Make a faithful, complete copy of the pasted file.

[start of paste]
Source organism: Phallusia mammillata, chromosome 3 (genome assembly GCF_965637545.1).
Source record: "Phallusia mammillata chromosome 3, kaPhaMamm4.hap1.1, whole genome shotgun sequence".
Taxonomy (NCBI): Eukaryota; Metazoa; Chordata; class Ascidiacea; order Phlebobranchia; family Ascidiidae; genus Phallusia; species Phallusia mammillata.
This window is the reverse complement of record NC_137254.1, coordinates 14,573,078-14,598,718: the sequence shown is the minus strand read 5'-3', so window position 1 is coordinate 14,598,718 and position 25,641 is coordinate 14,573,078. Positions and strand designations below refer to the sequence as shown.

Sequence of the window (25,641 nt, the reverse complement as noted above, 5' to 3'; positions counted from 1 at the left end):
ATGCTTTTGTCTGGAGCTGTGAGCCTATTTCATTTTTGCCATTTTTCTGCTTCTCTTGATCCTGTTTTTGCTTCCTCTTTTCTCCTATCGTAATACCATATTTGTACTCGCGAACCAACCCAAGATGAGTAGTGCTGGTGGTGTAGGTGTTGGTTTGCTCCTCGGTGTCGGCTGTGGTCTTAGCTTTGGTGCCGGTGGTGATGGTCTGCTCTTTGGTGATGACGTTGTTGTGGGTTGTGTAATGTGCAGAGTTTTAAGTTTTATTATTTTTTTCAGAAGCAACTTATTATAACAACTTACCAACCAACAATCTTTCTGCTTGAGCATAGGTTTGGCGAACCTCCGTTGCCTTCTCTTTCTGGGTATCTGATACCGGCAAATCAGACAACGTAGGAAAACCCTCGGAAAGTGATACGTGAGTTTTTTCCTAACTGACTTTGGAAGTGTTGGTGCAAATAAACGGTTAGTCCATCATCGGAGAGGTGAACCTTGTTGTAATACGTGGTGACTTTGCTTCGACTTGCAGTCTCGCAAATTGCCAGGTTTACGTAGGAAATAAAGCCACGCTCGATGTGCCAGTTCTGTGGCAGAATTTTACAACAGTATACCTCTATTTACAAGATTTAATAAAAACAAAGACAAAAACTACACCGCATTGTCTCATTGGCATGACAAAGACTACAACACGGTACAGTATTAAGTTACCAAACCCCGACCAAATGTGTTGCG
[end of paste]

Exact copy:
Source organism: Phallusia mammillata, chromosome 3 (genome assembly GCF_965637545.1).
Source record: "Phallusia mammillata chromosome 3, kaPhaMamm4.hap1.1, whole genome shotgun sequence".
Taxonomy (NCBI): Eukaryota; Metazoa; Chordata; class Ascidiacea; order Phlebobranchia; family Ascidiidae; genus Phallusia; species Phallusia mammillata.
This window is the reverse complement of record NC_137254.1, coordinates 14,573,078-14,598,718: the sequence shown is the minus strand read 5'-3', so window position 1 is coordinate 14,598,718 and position 25,641 is coordinate 14,573,078. Positions and strand designations below refer to the sequence as shown.

Sequence of the window (25,641 nt, the reverse complement as noted above, 5' to 3'; positions counted from 1 at the left end):
ATGCTTTTGTCTGGAGCTGTGAGCCTATTTCATTTTTGCCATTTTTCTGCTTCTCTTGATCCTGTTTTTGCTTCCTCTTTTCTCCTATCGTAATACCATATTTGTACTCGCGAACCAACCCAAGATGAGTAGTGCTGGTGGTGTAGGTGTTGGTTTGCTCCTCGGTGTCGGCTGTGGTCTTAGCTTTGGTGCCGGTGGTGATGGTCTGCTCTTTGGTGATGACGTTGTTGTGGGTTGTGTAATGTGCAGAGTTTTAAGTTTTATTATTTTTTTCAGAAGCAACTTATTATAACAACTTACCAACCAACAATCTTTCTGCTTGAGCATAGGTTTGGCGAACCTCCGTTGCCTTCTCTTTCTGGGTATCTGATACCGGCAAATCAGACAACGTAGGAAAACCCTCGGAAAGTGATACGTGAGTTTTTTCCTAACTGACTTTGGAAGTGTTGGTGCAAATAAACGGTTAGTCCATCATCGGAGAGGTGAACCTTGTTGTAATACGTGGTGACTTTGCTTCGACTTGCAGTCTCGCAAATTGCCAGGTTTACGTAGGAAATAAAGCCACGCTCGATGTGCCAGTTCTGTGGCAGAATTTTACAACAGTATACCTCTATTTACAAGATTTAATAAAAACAAAGACAAAAACTACACCGCATTGTCTCATTGGCATGACAAAGACTACAACACGGTACAGTATTAAGTTACCAAACCCCGACCAAATGTGTTGCG